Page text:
The First Continental Congress was a convention of delegates from twelve of the thirteen British North American colonies that met on September 5, 1774, in Philadelphia Pennsylvania, early in the American Revolution. Called in response to the passage of the Coercive Acts (also known as Intolerable Acts by the Colonial Americans) by the British Parliament, the Congress was attended by 56 members appointed by the legislatures of twelve of the Thirteen Colonies, the exception being the Province of Georgia, which did not send delegates. The Congress met briefly to consider options, an economic boycott of British trade, publish a list of rights and grievances, and petition King George for redress of those grievances.
The Congress also called for another Continental Congress in the event that their petition was unsuccessful in halting enforcement of the Intolerable Acts. Their appeal to the Crown had no effect, and so the Second Continental Congress was convened the following year to organize the defense of the colonies at the onset of the American Revolutionary War.
The Congress met from 5 September to 26 October 1774. From 5 September through 21 October, Peyton Randolph presided over the proceedings; Henry Middleton took over as President of the Congress for the last few days, from 22 October to 26 October. Charles Thomson, leader of Philadelphia Sons of Liberty, was selected to be Secretary of the Continental Congress.
Galloway's Plan of UnionEdit
Patrick Henry already considered government dissolved, and was seeking a new system. Pennsylvania delegate Joseph Galloway sought reconciliation with Britain. He put forth a "Plan of Union", which suggested an American legislative body be formed, with some authority, and whose consent would be required for imperial measures. John Jay, Edward Rutledge and other conservatives supported Galloway's plan. (Galloway would later join the Loyalists).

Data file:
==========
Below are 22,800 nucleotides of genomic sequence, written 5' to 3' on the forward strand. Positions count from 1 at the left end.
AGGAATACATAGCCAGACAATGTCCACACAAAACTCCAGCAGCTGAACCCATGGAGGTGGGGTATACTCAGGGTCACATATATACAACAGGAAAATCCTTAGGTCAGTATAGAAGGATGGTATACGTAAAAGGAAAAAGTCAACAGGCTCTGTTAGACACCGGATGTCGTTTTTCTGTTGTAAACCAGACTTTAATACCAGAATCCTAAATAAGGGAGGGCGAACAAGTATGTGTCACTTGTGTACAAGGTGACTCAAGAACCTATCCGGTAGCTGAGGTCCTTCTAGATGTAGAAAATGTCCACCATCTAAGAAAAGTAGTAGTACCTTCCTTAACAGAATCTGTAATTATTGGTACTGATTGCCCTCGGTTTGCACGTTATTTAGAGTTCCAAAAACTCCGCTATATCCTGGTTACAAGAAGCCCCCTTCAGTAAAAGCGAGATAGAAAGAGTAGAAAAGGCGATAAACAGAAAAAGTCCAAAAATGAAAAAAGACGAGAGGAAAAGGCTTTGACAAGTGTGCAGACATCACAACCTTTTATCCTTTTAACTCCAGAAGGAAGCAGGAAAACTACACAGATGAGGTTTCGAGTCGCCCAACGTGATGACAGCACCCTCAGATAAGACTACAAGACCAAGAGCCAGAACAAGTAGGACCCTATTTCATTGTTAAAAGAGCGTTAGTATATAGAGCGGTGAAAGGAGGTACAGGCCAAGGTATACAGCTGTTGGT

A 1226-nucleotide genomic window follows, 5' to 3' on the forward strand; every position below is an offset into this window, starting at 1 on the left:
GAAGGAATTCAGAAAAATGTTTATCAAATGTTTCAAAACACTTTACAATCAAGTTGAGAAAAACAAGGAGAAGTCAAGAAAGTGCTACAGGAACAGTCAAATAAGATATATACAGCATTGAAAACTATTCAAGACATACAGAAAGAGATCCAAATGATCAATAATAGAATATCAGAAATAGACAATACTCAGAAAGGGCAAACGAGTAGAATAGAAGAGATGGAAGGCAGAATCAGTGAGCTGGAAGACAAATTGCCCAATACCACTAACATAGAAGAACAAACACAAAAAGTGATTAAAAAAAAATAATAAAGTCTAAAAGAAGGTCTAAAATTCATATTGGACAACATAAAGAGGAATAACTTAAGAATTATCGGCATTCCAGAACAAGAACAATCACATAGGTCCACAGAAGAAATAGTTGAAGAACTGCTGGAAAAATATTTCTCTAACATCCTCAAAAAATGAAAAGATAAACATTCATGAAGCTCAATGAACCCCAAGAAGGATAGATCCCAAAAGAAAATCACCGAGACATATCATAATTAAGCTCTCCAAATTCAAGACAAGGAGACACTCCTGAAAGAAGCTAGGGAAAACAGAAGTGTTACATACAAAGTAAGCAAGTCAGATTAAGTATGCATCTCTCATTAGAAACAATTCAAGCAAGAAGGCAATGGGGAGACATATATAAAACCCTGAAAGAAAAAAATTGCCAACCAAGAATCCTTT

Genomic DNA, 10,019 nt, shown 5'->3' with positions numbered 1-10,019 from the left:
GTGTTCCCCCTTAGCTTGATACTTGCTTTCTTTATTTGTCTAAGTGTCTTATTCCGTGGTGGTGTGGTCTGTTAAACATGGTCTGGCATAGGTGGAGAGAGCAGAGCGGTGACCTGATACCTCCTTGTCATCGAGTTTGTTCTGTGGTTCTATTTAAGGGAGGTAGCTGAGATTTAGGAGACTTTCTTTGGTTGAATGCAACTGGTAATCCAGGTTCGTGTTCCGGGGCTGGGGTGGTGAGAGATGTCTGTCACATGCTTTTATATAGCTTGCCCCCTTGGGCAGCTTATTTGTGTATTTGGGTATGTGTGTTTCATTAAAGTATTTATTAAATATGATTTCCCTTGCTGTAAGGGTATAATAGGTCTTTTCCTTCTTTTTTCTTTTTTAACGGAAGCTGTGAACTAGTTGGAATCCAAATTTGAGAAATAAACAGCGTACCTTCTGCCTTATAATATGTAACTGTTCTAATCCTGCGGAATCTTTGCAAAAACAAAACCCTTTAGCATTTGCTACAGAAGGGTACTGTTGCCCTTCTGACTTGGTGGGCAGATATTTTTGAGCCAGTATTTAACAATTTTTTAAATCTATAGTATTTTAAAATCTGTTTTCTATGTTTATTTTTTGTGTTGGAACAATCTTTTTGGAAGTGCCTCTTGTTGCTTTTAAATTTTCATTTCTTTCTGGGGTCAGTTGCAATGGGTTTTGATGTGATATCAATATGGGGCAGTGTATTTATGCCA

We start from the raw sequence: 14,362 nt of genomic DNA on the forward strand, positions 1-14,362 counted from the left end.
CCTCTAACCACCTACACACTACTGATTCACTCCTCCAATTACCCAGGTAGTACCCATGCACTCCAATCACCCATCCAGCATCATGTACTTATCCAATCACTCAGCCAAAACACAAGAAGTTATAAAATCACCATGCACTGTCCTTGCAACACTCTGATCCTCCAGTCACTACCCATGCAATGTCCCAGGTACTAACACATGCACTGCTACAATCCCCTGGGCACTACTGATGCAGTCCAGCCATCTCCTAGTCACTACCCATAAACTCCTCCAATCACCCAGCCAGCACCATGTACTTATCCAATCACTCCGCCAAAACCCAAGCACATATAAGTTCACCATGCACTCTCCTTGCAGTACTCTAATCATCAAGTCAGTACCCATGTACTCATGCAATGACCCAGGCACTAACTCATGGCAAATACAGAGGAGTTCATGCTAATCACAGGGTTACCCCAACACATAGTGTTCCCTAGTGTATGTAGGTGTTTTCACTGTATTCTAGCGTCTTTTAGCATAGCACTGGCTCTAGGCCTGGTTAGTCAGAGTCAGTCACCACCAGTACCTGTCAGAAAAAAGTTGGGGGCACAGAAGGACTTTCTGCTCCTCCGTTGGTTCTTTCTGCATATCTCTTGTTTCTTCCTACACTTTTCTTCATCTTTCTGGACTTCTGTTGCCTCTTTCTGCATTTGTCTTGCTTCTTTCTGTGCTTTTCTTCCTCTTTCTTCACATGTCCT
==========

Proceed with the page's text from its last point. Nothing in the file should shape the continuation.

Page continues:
The Congress had two primary accomplishments. The Association was a compact among the colonies to boycott British goods beginning on 1 December 1774. The West Indies were threatened with a boycott unless the islands agreed to non importation of British goods. Imports from Britain dropped by 97 percent in 1775, compared with the previous year. Committees of observation and inspection were to be formed in each colony for enforcement of the Association. The entire colony's Houses of Assembly approved the proceedings of the congress with the exception of New York.
If the “Intolerable Acts” were not repealed, the colonies would also cease exports to Britain after September 10 1775. The boycott was successfully implemented, but its potential for altering British colonial policy was cut off by the outbreak of the American Revolutionary War.
The second accomplishment of the Congress was to provide for a Second Continental Congress to meet on 10 May 1775. In addition to the colonies which had sent delegates to the First Continental Congress, letters of invitation were sent to Quebec, Saint John's Island, Nova Scotia, Georgia, East Florida, and West Florida. None of these sent delegates to the opening of the second Congress, though a delegation from Georgia arrived the following July.
List of delegatesEdit
|1||Nathaniel Folsom||New Hampshire|
|2||John Sullivan||New Hampshire|
|6||Robert Treat Paine||Massachusetts|
|7||Stephen Hopkins||Rhode Island|